It's a familiar feeling. Post anything in the press or on social media that is unpopular and be prepared for a venomous backlash by those who disagree with you. That, of course, is the essence of free speech, but it is no longer free when the outrage expressed against unpopular opinions adopts the garb of moral righteousness and becomes personal.
That is what television host Bill Maher is now confronting on the heels of his criticism of liberals in giving Muslims a soft pass on Islamic extremism while fighting ferociously against those same medieval values on other fronts. People are welcome to assess Maher's thesis independently and share their own thoughtful opinions, but that is not what has happened.
Instead, actor Ben Affleck went on a tirade against Maher on his show and called his comments 'racist'. This, along with the other incendiary label of 'Islamophobe', has become a convenient hook for anyone who wants to shut down all discussion about Islam by painting the other side as evil for even bringing up a view that contradicts the popular zeitgeist.
Ironically, that is at least partly what Maher was talking about - hypocrisy and de facto censorship. Liberals may be champions of free expression but can also become exceedingly intolerant of opposing views. In this case, Bill Maher is a liberal darling when he attacks Christianity but suddenly becomes a demon when he criticizes Islam.
Constructive debates can only happen when both sides start with mutual respect, but the furious and visceral reaction to Maher's comments show that those who want to defend Islam are less interested in exploring the facts than they are in putting a stake in the ground for their personal views. That in itself borders on fanaticism.
While Maher's points were vastly generalized and his analysis incomplete, there was still some validity to them. In modern America, we are so wed to the ideas of fairness and sensitivity that we can sometimes become blind to the obvious, which is that there is a serious problem brewing within the global Muslim community. Sure, it is a problem that impacts Muslims as well as Non-Muslims, but that should not make the topic itself taboo!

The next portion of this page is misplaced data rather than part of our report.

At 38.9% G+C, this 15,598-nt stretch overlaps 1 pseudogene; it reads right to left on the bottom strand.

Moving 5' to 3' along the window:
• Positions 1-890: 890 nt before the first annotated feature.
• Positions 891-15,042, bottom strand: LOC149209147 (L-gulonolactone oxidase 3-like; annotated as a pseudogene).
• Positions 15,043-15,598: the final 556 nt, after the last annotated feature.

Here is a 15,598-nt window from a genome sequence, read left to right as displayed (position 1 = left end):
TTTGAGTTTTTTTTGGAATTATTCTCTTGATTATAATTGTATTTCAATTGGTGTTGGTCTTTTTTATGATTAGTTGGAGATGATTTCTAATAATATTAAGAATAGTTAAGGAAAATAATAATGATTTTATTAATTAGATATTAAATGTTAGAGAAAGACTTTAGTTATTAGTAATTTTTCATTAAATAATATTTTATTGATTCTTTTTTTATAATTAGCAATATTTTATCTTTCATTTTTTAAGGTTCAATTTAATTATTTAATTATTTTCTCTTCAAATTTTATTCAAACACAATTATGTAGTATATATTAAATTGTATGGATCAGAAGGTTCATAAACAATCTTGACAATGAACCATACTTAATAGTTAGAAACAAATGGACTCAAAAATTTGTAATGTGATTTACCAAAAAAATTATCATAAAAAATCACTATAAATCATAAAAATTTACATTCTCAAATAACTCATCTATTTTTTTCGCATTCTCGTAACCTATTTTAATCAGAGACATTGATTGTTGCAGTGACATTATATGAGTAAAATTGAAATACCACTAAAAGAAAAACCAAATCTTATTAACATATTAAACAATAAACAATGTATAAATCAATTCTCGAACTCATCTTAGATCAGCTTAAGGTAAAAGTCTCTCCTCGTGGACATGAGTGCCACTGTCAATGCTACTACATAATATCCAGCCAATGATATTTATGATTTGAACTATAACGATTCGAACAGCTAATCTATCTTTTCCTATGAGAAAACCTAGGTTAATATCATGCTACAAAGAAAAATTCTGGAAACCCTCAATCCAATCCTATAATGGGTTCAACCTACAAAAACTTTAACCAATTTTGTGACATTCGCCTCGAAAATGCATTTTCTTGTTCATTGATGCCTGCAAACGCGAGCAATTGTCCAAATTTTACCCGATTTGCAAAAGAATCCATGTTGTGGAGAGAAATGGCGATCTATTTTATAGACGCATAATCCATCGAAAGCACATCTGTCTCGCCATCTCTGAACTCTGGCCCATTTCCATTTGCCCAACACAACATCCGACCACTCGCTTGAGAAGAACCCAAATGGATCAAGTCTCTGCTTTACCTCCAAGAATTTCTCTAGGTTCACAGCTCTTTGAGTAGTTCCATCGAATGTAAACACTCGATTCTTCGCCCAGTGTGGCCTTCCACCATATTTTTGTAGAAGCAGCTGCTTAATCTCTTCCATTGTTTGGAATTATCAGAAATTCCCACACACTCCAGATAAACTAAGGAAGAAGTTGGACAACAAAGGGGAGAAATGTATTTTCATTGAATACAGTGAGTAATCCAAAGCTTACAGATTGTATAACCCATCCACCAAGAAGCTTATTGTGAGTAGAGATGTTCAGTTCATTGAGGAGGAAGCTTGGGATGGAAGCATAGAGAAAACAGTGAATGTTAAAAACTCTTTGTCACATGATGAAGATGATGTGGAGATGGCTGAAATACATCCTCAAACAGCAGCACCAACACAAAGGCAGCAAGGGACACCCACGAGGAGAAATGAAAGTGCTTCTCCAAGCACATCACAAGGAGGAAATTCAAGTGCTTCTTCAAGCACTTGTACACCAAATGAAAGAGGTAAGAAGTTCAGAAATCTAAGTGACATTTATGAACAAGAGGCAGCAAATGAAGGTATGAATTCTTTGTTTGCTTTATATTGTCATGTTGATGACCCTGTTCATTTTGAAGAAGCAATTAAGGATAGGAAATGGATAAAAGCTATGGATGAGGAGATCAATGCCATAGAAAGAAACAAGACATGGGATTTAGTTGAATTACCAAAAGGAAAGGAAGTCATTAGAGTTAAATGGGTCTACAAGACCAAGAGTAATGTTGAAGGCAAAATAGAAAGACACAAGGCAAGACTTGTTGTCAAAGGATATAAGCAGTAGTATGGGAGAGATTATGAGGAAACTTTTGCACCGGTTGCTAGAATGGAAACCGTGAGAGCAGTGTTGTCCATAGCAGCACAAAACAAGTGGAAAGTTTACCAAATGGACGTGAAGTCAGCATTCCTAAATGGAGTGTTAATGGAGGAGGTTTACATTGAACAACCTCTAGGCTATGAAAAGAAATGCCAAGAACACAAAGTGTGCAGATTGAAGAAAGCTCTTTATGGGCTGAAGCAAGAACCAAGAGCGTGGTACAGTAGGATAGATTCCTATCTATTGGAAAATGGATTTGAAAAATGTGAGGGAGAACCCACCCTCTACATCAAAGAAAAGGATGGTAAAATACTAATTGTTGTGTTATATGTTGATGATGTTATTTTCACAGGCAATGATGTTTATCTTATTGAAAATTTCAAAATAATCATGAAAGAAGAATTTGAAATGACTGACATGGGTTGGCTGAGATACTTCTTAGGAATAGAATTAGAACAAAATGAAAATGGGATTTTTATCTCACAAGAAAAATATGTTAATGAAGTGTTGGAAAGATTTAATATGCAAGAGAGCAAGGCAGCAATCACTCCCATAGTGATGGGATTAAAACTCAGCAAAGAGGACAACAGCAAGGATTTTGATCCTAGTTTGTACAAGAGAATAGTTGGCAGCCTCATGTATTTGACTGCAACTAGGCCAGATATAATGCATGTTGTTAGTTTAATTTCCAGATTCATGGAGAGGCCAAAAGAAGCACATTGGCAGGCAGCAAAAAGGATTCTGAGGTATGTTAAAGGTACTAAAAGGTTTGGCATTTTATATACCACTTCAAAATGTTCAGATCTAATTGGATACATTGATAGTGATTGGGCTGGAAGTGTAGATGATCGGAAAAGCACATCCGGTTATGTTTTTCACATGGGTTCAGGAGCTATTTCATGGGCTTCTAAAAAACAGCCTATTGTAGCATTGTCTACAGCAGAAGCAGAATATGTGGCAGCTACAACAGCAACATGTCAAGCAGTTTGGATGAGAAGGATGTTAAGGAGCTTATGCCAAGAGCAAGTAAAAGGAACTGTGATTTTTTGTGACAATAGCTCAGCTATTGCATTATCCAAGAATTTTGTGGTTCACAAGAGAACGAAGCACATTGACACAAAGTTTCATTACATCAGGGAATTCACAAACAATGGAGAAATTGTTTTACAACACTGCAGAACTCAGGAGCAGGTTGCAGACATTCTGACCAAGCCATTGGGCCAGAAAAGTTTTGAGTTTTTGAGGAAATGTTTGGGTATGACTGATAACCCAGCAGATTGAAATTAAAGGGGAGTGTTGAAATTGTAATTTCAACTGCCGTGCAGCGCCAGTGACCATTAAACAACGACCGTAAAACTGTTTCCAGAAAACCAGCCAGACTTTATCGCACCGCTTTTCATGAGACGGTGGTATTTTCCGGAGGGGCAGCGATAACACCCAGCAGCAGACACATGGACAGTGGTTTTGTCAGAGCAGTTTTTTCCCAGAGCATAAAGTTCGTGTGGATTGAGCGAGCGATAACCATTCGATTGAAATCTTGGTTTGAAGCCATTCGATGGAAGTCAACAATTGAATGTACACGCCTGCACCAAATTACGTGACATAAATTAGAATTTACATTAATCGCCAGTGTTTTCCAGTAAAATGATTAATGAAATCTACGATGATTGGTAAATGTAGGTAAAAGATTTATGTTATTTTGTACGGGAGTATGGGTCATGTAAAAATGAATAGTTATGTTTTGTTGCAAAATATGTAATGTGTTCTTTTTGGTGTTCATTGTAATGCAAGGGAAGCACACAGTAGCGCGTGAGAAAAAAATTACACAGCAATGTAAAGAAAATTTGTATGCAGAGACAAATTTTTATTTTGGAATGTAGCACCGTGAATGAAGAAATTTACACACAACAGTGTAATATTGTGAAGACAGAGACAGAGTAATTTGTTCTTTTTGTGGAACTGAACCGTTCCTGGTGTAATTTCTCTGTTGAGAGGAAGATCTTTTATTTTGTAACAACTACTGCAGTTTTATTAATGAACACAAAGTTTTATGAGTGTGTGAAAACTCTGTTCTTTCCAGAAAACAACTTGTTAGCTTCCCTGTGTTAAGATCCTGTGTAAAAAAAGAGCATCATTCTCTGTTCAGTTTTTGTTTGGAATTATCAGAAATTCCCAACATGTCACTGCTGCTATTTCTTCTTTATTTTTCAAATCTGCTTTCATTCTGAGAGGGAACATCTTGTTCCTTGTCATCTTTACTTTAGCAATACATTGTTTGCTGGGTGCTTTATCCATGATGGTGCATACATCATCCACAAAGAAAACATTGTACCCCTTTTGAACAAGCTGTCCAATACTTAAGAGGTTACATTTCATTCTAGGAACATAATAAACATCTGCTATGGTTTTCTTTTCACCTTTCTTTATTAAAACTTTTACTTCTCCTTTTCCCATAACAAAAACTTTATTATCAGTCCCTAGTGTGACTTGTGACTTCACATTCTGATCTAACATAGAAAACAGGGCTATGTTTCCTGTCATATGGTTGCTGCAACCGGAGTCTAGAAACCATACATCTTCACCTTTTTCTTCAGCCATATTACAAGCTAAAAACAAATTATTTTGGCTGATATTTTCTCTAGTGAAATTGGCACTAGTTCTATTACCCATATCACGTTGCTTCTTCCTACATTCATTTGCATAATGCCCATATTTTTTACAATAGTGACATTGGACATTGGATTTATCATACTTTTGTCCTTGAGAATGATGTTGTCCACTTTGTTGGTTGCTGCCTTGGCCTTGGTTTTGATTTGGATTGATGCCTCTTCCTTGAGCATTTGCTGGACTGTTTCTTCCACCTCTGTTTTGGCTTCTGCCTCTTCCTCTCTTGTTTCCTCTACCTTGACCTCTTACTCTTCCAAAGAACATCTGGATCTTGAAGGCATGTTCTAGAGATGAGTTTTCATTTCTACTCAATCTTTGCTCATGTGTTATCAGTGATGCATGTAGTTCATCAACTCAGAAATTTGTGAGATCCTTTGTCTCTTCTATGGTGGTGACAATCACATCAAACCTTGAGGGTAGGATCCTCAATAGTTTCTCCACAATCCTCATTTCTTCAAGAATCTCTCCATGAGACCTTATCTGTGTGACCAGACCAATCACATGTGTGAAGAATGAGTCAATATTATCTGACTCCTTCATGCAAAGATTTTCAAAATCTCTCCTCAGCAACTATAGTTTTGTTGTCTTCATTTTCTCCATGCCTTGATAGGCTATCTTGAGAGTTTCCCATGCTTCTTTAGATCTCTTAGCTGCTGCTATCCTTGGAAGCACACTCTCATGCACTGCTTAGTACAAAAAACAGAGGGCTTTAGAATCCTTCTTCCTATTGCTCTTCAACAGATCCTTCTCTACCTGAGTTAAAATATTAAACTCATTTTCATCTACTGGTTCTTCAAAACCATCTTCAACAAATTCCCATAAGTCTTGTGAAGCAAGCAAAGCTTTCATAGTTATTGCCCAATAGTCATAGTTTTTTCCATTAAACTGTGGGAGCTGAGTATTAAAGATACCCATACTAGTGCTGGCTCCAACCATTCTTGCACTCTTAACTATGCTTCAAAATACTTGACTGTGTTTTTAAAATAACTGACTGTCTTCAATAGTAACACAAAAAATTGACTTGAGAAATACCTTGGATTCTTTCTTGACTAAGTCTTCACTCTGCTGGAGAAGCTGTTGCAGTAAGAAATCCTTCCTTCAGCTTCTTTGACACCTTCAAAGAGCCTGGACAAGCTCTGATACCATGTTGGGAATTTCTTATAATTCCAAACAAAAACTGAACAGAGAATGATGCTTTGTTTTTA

Fundamentalism is certainly not the fault of all Muslims or prevalent only amongst practitioners of Islam, but neither is Islamic fundamentalism an isolated or minor phenomenon anymore. It is widespread and doesn't become immaterial simply because some pockets of moderate Muslims criticize groups like ISIS. While one side may unfairly generalize, the other one picks selective vignettes to paint the picture they believe in -- rendering both depictions disingenuous.
What Maher was getting at (although in TV-friendly metaphors that distracted from his actual arguments), and what his critics don't want to hear, is that there are deep contradictions and issues within Islamic doctrine itself, which should be discussed candidly in order to be resolved. But that can't happen with labels like 'racist' and 'Islamophobic' flying around. All that does is force people to keep their mouths shut for fear of being ostracized and socially shunned.
It is also worth noting that questioning or lampooning Christianity, Hinduism, or Judaism is entirely permissible and even encouraged, while the same rules don't apply when it comes to Islam.
Today's form of public censorship goes like this: "Say what you want. but if I consider it immoral or dangerous, I will label you a narrow-minded and despicable person and rally society to silence you." That is the antithesis of free speech and will turn America into a nation of sheep -- but not because everyone agrees; because people are shamed into submission by their 'morally superior' peers.
That may not be as bad as an Orwellian state but it isn't that different if the end result is the same.
Follow Sanjay Sanghoee on Twitter @sanghoee